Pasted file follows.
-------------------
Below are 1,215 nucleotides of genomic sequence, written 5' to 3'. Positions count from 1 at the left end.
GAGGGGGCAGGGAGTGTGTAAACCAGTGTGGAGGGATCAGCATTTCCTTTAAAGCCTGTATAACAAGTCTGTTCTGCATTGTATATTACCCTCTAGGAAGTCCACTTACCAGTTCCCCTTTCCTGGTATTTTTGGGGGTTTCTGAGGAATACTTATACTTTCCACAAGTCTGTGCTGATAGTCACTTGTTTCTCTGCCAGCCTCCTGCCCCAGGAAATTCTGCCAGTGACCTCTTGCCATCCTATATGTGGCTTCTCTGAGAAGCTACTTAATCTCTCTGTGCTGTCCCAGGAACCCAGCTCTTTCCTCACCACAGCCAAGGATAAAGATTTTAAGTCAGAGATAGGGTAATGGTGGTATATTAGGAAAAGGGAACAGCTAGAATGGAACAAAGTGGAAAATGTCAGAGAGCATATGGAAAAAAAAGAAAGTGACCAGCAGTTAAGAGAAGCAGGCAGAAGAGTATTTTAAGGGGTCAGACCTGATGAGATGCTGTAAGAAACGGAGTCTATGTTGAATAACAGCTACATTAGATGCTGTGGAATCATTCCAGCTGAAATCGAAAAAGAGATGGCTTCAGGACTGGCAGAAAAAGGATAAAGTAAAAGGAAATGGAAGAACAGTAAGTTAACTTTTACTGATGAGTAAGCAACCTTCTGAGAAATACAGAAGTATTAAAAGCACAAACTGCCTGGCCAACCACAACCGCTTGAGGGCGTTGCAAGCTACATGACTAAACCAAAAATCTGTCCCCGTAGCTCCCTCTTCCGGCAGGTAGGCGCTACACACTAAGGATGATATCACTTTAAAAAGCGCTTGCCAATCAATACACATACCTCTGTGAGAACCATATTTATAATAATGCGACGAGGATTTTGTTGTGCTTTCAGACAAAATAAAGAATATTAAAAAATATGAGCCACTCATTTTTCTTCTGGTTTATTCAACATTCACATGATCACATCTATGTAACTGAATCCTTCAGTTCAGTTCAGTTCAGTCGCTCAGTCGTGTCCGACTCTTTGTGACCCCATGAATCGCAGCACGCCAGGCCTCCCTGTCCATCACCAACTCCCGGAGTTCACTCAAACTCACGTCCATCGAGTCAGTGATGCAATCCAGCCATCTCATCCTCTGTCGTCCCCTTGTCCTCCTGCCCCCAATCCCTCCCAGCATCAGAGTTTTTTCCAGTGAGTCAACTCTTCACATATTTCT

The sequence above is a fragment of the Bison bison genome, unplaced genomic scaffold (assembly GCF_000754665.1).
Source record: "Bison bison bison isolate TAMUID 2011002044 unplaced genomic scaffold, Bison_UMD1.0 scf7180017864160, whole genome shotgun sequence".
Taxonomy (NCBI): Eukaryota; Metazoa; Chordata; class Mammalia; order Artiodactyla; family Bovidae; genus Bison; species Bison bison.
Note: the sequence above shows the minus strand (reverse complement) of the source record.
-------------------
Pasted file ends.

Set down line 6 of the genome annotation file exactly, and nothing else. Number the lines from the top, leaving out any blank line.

Note: the sequence above shows the minus strand (reverse complement) of the source record.